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Volunteering at Scouts is changing to help us reach more young people

Volunteering is changing to help us reach more young people

Volunteering is changing at Scouts. Read more

Discover what this means
Supported by Raspberry Pi

Make a website

Create a website to showcase your group with both HTML and CSS code.

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You’ll need

  • Access to a computer
  • Scrap paper
  • Pens or pencils
Notes and handout (Make a website)
PDF – 3.9MB
Buddy the dog looks inquisitively at a smartphone balanced against an open laptop.

Before you begin

  • Don’t panic if you’ve never used (or have never even heard of) HTML or CSS code before. There’s plenty of info below, and this activity’s a great way for everyone to learn. It’s a good idea to spend some time reading the information and practising before you lead the activity, though.
  • If you don’t have enough computers for everyone to work in pairs, you could run this activity as one base, so groups visit one at a time. You could also look in to visiting a local library or school to use their computers.
  • If you have access to the internet, use the online code editor Trinket in a web browser. You can find the started project here and the finished code for the example website is here.
  • If you don’t have internet access, don’t worry. You can download the code you need here, then open them in an editor programme such as Sublime Text 3 or a pre-installed text editor such as Notepad, TextEdit, or Leafpad. Check out the ‘Offline resources’ in the ‘Notes and handout’ pack for more information about doing this activity offline.
  • This activity’s all about making profiles. Especially if people are working online, remind them not to share personal details like full names, specific locations, or pictures of themselves. As always, there’s more safety advice in the ‘Safety’ section.

Plan a website

  1. Everyone should think about websites. What are they? What websites do people visit regularly? What information’s found websites?
  2. If people will be working in groups, they should get into groups now.
  1. Each group should think about their favourite Scout activities, events, or badges. They should jot their ideas down so they remember them for later.

Code the website

  1. The person leading the activity should give each group a copy of the ‘Notes and handout’ pack.
  2. Each group should turn on their computer. Depending on whether their meeting place has internet access, they should open the project here or open the pre-downloaded files in an editor program.
  3. Each group should work through the ‘Notes and handout’ pack to create a website with HTML code and make it look nice with CSS code.


This activity was all about developing skills. People used their newfound digital making skills to show everyone some of their favourite activities and teach other a skill. How did it feel to use a new skill? Can anyone think of another way someone could use digital technology to share skills with others?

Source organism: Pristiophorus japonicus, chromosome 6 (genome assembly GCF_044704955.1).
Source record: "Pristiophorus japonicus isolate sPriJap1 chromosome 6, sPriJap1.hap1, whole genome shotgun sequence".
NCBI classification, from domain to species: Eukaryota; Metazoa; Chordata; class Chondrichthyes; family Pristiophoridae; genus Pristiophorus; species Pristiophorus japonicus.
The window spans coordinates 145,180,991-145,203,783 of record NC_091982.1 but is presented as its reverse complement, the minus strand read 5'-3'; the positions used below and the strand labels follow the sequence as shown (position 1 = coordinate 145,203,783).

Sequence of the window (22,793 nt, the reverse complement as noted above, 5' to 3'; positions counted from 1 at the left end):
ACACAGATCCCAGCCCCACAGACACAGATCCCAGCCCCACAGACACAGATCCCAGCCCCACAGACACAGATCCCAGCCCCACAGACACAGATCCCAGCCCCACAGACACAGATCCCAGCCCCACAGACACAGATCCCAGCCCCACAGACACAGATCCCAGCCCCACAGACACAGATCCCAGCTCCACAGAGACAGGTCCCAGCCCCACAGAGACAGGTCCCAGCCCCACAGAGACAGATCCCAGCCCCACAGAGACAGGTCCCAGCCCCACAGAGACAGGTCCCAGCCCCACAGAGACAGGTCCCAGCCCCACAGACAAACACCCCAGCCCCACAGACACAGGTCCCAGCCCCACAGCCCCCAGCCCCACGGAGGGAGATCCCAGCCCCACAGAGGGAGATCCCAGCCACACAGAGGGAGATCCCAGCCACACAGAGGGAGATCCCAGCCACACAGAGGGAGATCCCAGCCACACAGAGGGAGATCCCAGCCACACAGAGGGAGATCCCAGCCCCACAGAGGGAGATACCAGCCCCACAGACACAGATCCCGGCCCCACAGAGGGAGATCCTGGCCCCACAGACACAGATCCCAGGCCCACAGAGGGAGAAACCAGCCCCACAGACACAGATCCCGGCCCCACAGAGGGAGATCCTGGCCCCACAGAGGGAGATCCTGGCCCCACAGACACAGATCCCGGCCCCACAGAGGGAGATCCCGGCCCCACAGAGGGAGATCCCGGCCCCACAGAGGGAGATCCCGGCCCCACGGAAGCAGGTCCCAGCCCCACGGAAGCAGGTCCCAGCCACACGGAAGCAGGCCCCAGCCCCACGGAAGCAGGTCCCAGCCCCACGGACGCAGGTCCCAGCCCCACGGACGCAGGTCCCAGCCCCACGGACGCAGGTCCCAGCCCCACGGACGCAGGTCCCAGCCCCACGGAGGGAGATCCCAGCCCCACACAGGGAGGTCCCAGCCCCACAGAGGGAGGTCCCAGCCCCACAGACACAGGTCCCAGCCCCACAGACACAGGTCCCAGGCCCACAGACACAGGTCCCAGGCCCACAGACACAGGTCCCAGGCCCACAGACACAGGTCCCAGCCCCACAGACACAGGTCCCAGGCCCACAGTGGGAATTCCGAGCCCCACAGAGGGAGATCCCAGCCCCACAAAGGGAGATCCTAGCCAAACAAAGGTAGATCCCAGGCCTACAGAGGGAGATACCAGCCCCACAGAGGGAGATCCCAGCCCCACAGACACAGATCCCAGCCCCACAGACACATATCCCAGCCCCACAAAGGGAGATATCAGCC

This activity also gave people a chance to learn about HTML code. HTML is a really important language – it’s what al websites are built in. Did people find it easy to code their own page, or was it trickier than they expected? What else would people like to learn how to code onto a webpage?


All activities must be safely managed. You must complete a thorough risk assessment and take appropriate steps to reduce risk. Use the safety checklist to help you plan and risk assess your activity. Always get approval for the activity, and have suitable supervision and an InTouch process.

Online safety

Supervise young people when they’re online and give them advice about staying safe. Take a look at our online safety or bullying guidance. The NSPCC offers more advice and guidance, too. If you want to know more about specific social networks and games, Childnet has information and safety tips for apps. You can also report anything that’s worried you online to the Child Exploitation and Online Protection CommandAs always, if you’ve got concerns about a young person’s welfare, including their online experiences, follow the Yellow Card to make a report.

  • Challenge everyone to add more items and information to their profiles. People should use up-to-date copies of Scout badges, logos, and images. The Brand centre’s the best place to find these images – the person leading the activity could create a group login for everyone to use, or they could download some useful images before the sessions begins.
  • If you’re short on time, or people need loner to figure it out, they could just create one of the two pages. They could team up with a partner who’ll create the other page.
  • If people are working in groups, it’s useful for people with experience of HTML or CSS code to spread themselves between the groups.
  • We’ve included the finished code in the ‘Notes and handout’ pack in case anyone needs to peek.

Make it accessible

All Scout activities should be inclusive and accessible.

Why not publish the webpages or create another website for the whole group? People could use the group website to keep their friends and family updated with everything they get stuck in to. Make sure to stay safe online.

Showcase your tech projects with other creators in the UK and across the world! Check out the Coolest Projects webpages to take part for free from February, or join the celebratory livestream with announcement of the judges’ favourite projects in June. We’d love to see Scouts of all ages involved so please mention you’re a Scout when you register!

Everyone should make their own decisions about the content on their pages (and take responsibility for it too). This is a great chance to be as creative as possible. You could also try using a different coding language with an activity like Interactive map.